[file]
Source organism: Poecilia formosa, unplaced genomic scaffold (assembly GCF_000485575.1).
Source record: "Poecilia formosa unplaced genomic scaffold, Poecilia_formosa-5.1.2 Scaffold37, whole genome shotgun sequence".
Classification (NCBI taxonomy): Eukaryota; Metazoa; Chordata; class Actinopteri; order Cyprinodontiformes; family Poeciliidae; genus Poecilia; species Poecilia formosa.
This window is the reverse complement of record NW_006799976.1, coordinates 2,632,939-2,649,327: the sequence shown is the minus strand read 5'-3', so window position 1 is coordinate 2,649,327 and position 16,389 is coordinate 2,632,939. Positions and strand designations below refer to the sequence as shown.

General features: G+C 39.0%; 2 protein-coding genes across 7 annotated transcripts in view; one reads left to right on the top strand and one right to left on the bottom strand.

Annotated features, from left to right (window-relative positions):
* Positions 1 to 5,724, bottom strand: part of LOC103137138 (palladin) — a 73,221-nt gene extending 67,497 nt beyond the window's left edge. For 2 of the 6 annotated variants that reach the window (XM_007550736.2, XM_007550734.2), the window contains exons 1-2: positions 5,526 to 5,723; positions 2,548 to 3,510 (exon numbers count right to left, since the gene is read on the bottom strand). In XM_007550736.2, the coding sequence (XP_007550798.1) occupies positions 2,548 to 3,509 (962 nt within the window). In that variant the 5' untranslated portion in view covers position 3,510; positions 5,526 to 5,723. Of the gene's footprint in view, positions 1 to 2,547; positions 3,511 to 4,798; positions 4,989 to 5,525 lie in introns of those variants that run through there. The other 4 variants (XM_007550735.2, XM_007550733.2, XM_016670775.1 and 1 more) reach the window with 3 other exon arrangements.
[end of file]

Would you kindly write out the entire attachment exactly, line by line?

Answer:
Source organism: Poecilia formosa, unplaced genomic scaffold (assembly GCF_000485575.1).
Source record: "Poecilia formosa unplaced genomic scaffold, Poecilia_formosa-5.1.2 Scaffold37, whole genome shotgun sequence".
Classification (NCBI taxonomy): Eukaryota; Metazoa; Chordata; class Actinopteri; order Cyprinodontiformes; family Poeciliidae; genus Poecilia; species Poecilia formosa.
This window is the reverse complement of record NW_006799976.1, coordinates 2,632,939-2,649,327: the sequence shown is the minus strand read 5'-3', so window position 1 is coordinate 2,649,327 and position 16,389 is coordinate 2,632,939. Positions and strand designations below refer to the sequence as shown.

General features: G+C 39.0%; 2 protein-coding genes across 7 annotated transcripts in view; one reads left to right on the top strand and one right to left on the bottom strand.

Annotated features, from left to right (window-relative positions):
* Positions 1 to 5,724, bottom strand: part of LOC103137138 (palladin) — a 73,221-nt gene extending 67,497 nt beyond the window's left edge. For 2 of the 6 annotated variants that reach the window (XM_007550736.2, XM_007550734.2), the window contains exons 1-2: positions 5,526 to 5,723; positions 2,548 to 3,510 (exon numbers count right to left, since the gene is read on the bottom strand). In XM_007550736.2, the coding sequence (XP_007550798.1) occupies positions 2,548 to 3,509 (962 nt within the window). In that variant the 5' untranslated portion in view covers position 3,510; positions 5,526 to 5,723. Of the gene's footprint in view, positions 1 to 2,547; positions 3,511 to 4,798; positions 4,989 to 5,525 lie in introns of those variants that run through there. The other 4 variants (XM_007550735.2, XM_007550733.2, XM_016670775.1 and 1 more) reach the window with 3 other exon arrangements.